Moving over to Windy Corner, Mark Nagle continues to evoke the joy and happiness apparent in the novel. Clever set changes allow for a complete mood transformation and the audience adjusts for the transition to England easily. Lynn Roise is a warm and delightful Mrs Honeychurch who elegantly casts her best line “Is it a person or a thing when Freddy plays?” with character and a joyful acceptance that women can always be relied upon to make the best of a bad situation. She is properly set against an understated yet worldly wise Ravel Balkus as Freddy Honeychurch who really comes to life after the infamous bathing scene. The most important addition at Windy Corner is Cecil Vyse, that dignified yet coldest of creatures who becomes so important to Lucy’s ability to allow herself to be transformed by art. Valentin Lang brings his own evocation to the role, never daunted by the shadow of his famous predecessor from the film. His Cecil is lost, confused and trying his best. This calls forth the warmth with which Mark Nagle imbues this production that one senses is close to Edward Forster’s original vision. He is posited against Joshua Shediak as George Emerson who plays an absurd George, confused by a world that can’t see beauty and joy. Joshua Shediak wears a blank expression that occurs as a canvass searching for the right painter. Finally, Phoebe Atkinson is a delightful Lucy Honeychurch, exhibiting all the stages of her growth and development in a subtle yet genteel performance that brings much gravitas to the lead role.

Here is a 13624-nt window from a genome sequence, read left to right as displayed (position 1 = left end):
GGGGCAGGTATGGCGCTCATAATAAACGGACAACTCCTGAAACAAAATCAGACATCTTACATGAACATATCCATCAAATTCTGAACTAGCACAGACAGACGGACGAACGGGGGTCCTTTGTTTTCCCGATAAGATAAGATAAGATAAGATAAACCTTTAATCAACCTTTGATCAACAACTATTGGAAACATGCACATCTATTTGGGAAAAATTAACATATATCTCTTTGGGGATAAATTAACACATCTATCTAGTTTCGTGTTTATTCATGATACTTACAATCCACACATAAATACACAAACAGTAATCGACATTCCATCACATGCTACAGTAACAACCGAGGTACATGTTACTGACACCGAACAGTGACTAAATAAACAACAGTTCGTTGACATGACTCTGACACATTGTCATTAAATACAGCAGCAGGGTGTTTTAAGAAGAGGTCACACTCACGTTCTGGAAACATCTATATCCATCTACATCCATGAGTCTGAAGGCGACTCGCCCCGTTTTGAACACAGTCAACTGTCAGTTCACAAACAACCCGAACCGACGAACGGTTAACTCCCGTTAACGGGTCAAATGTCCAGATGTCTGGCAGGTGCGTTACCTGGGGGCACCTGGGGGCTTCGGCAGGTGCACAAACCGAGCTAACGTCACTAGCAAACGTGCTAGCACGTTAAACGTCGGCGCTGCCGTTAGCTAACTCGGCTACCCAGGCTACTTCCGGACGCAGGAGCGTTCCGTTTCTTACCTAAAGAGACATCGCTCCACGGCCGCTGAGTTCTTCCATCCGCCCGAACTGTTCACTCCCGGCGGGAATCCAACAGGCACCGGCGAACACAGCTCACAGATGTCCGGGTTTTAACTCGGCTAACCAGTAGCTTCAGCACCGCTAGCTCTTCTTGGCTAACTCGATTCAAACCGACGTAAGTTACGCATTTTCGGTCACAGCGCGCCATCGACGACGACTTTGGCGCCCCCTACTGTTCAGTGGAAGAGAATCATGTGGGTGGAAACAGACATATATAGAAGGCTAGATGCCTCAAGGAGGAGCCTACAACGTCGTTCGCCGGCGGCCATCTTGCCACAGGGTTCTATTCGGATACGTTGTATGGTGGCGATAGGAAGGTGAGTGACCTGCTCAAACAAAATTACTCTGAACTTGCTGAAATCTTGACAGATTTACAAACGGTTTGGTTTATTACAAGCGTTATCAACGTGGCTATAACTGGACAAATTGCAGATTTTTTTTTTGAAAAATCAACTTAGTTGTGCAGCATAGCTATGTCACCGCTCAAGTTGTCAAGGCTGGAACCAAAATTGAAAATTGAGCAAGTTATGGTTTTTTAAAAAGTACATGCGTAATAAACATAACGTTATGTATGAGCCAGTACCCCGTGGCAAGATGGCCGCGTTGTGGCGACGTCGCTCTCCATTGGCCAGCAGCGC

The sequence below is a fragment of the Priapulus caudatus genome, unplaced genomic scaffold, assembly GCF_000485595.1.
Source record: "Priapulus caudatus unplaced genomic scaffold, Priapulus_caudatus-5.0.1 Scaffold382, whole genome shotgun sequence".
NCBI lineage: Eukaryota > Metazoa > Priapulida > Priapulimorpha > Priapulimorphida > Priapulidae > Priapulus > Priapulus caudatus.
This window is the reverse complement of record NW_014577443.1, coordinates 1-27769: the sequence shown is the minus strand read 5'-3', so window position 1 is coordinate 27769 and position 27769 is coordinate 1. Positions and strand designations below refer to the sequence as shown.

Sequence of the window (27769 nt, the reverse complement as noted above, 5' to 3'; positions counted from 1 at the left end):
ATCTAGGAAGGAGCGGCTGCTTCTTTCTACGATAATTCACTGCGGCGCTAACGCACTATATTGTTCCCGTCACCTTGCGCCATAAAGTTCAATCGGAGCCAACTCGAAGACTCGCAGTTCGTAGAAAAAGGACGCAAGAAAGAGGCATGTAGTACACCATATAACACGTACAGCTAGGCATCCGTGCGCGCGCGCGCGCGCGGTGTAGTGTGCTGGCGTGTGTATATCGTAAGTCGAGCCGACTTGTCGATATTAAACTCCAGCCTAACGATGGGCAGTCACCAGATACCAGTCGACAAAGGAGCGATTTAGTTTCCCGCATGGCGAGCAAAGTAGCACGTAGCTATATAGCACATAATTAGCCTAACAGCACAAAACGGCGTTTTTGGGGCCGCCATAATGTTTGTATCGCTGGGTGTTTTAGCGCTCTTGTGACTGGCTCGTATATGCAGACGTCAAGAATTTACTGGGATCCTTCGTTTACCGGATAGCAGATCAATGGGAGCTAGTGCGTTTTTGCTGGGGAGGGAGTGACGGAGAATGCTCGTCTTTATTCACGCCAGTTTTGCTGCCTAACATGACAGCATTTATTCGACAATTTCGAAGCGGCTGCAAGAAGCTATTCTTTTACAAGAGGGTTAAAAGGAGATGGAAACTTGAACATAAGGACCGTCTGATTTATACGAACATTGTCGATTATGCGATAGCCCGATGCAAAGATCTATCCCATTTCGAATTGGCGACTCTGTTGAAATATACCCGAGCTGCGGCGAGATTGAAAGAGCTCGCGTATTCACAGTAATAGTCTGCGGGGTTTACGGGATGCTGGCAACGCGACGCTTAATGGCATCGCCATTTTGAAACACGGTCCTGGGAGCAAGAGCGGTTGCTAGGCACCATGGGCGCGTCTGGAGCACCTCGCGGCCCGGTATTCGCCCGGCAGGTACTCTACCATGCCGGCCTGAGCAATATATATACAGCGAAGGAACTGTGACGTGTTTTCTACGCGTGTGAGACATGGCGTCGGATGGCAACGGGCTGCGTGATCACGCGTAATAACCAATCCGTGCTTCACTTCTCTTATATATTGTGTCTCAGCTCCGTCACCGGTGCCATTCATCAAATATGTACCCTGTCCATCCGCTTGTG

Mark Bell and Mark Nagle have put together a thoughtful set that properly takes advantage of the stunning surrounds of the Genesian Theatre. The space morphs perfectly from an Italian church (complete with carriages for the barley field picnic) to Windy Corner and the sacred lake. Art festoons the walls around the stage and the Stained-glass windows are brought out from behind their curtain for the occasion. Susan Carveth puts together beautiful costumes that properly evoke period in their design. Productions values like Michael Schell’s Lights and Martin Gallagher’s sound enhance the energy of the Mark Nagle vision and combine to have us believe we are in a sunny field, a bustling square or a leafy glade.
I’d forgotten how much I loved A Room with A View. This production at the Genesian theater above all else, was funny and very heartwarming. I left feeling joyful, energized and determined to find out why we don’t all put E.M. Forster productions on our stages. I have come to see that it takes a very special kind of theatre to do him justice – the right balance of polish and spirit. The Genesian Theatre have done well to place A Room with A View on their stage during Mardi Gras, and particularly with their choice of director in Mark Nagle. This production put a big smile on my face that took days to fade. A most delightful night at the theatre.